Bariatric surgery in adolescents.
A 17-year-old male with a history of extreme obesity (body mass index 61.6 kg/ m2) and asthma presents to you with a 3-day history of back pain and radicular symptoms. He recalls discomfort after lifting several heavy items during a move to a new apartment. He denies bowel or bladder symptoms, fevers, history of cancer, or weakness. On exam, the patient has a positive straight leg raise. You start a proton-pump inhibitor, NSAIDs, and gabapentin. He returns 6 weeks later because of ongoing pain and inability to work. MRI shows a right paracentral disk protrusion at the L3-L4 level, which narrows the lateral recess and displaces the transiting nerve roots posteriorly with degenerative joint disease of the facet joints. The neurosurgeon declines to operate on the patient because of his obesity. The patient's pain gradually improves, but he gained additional weight because of inactivity. He read about gastric banding on the Internet and inquires about it.
In adolescents with obesity, is gastric banding safe and more effective than lifestyle modifications in producing long-term weight loss?
You go to PubMed (www.pubmed.gov) and search "obesity AND adolescents AND bariatric." You limit the search to randomized, controlled trials. You find a relevant study. (See box at right.)
The major weakness of this study is that no sham gastric banding procedure was performed. Although the article presents comparable adverse event rates between the two groups (48% vs. 44%), we suggest that the adverse event rate was appreciably higher in the gastric banding group. The authors adjudicated loss to follow-up as an adverse event; in our opinion, loss to follow-up is perhaps more of an adverse event for the investigators than it is for the subjects. If loss to follow-up is not counted as an adverse event, then the adverse event rate was 44% in the gastric banding group and 16% in the lifestyle group. Overall, the results of the trial are not surprising, showing superior weight loss with gastric banding. Despite additional costs associated with adverse events, we hypothesize that economic models would likely show an overall cost savings with gastric banding, assuming that the weight loss is durable, given the tremendous health care costs associated with obesity.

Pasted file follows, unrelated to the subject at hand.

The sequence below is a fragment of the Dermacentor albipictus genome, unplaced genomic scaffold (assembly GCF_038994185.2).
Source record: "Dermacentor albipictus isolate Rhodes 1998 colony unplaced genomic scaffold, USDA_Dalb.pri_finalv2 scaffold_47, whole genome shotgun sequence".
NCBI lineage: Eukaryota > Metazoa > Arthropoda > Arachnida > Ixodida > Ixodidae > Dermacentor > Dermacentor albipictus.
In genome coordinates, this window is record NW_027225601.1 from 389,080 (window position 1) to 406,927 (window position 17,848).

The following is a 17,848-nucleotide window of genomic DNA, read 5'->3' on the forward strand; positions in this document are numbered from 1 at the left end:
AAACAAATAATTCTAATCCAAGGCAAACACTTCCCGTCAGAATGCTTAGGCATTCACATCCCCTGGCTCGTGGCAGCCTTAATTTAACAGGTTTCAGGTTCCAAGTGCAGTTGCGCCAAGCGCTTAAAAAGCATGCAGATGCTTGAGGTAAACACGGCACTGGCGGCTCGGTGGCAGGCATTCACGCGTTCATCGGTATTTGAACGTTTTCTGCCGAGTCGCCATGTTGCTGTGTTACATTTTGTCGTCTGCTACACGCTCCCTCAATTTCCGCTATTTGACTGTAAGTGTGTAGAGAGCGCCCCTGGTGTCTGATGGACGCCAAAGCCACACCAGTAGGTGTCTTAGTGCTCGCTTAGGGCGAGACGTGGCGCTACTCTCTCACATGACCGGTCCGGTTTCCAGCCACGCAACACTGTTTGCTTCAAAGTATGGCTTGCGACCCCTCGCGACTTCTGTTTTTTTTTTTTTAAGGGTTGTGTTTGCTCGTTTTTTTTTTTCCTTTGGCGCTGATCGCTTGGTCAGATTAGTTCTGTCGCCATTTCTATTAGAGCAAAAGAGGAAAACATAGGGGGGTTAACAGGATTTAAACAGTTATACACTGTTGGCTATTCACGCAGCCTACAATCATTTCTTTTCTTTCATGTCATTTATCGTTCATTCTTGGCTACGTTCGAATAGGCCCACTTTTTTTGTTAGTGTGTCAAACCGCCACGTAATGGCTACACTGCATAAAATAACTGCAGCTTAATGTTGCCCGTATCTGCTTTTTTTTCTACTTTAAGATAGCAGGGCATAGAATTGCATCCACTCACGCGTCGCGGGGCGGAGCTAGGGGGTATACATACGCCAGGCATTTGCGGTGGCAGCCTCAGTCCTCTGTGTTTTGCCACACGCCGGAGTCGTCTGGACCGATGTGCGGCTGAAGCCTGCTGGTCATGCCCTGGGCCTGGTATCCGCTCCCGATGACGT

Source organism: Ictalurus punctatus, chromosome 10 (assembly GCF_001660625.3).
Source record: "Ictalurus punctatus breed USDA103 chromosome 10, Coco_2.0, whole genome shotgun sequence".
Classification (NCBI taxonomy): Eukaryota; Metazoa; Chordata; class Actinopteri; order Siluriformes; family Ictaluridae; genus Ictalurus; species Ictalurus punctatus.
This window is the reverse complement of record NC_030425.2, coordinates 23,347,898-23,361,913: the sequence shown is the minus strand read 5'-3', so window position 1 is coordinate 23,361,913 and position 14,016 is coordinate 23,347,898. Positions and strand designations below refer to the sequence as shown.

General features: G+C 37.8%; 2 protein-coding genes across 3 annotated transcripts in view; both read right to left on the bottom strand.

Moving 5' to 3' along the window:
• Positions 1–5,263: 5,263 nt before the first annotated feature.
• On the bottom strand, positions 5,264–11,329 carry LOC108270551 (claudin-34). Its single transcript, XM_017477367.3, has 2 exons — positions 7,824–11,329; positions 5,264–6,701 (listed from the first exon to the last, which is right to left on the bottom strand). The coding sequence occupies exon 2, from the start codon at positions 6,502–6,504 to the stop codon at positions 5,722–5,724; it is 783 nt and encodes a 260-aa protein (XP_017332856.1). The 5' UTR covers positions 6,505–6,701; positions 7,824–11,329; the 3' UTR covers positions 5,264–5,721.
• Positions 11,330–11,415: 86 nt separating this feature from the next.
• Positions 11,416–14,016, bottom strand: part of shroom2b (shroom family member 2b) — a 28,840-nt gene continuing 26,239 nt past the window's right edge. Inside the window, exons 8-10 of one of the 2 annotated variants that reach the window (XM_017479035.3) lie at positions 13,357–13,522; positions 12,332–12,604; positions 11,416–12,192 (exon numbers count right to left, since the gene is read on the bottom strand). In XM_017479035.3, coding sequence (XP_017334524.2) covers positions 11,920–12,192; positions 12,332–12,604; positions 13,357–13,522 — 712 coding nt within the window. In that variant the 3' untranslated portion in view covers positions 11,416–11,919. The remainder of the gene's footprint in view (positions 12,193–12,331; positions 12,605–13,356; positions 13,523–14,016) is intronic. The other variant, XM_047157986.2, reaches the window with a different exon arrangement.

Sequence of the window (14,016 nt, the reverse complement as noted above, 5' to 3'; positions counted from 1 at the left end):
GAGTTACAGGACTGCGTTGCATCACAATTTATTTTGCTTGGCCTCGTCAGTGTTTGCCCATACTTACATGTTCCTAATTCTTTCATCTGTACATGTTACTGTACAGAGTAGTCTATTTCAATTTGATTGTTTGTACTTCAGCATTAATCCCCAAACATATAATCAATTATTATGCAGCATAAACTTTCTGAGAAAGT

After a discussion with the patient, you refer him to educational classes in your area on bariatric procedures.
O'Brien RE., et al. Laparoscopic adjustable gastric banding in severely obese adolescents. JAMA 2010; 303:519-26.
* Design and setting: Randomized clinical trial done in Melbourne, Australia.
* Patients: Potential subjects were eligible for enrollment if they were 14-18 years of age; had a BMI over 3 5; had medical complications such as hypertension, metabolic syndrome, asthma, or back pain; had physical limitations such as an inability to play sports or difficulties with activities of daily living; had psychosocial difficulties such as isolation or low self-esteem; and had attempted to lose weight by lifestyle means for more than 3 years. Potential subjects were excluded if they had an intellectual disability or Prader-Willi syndrome.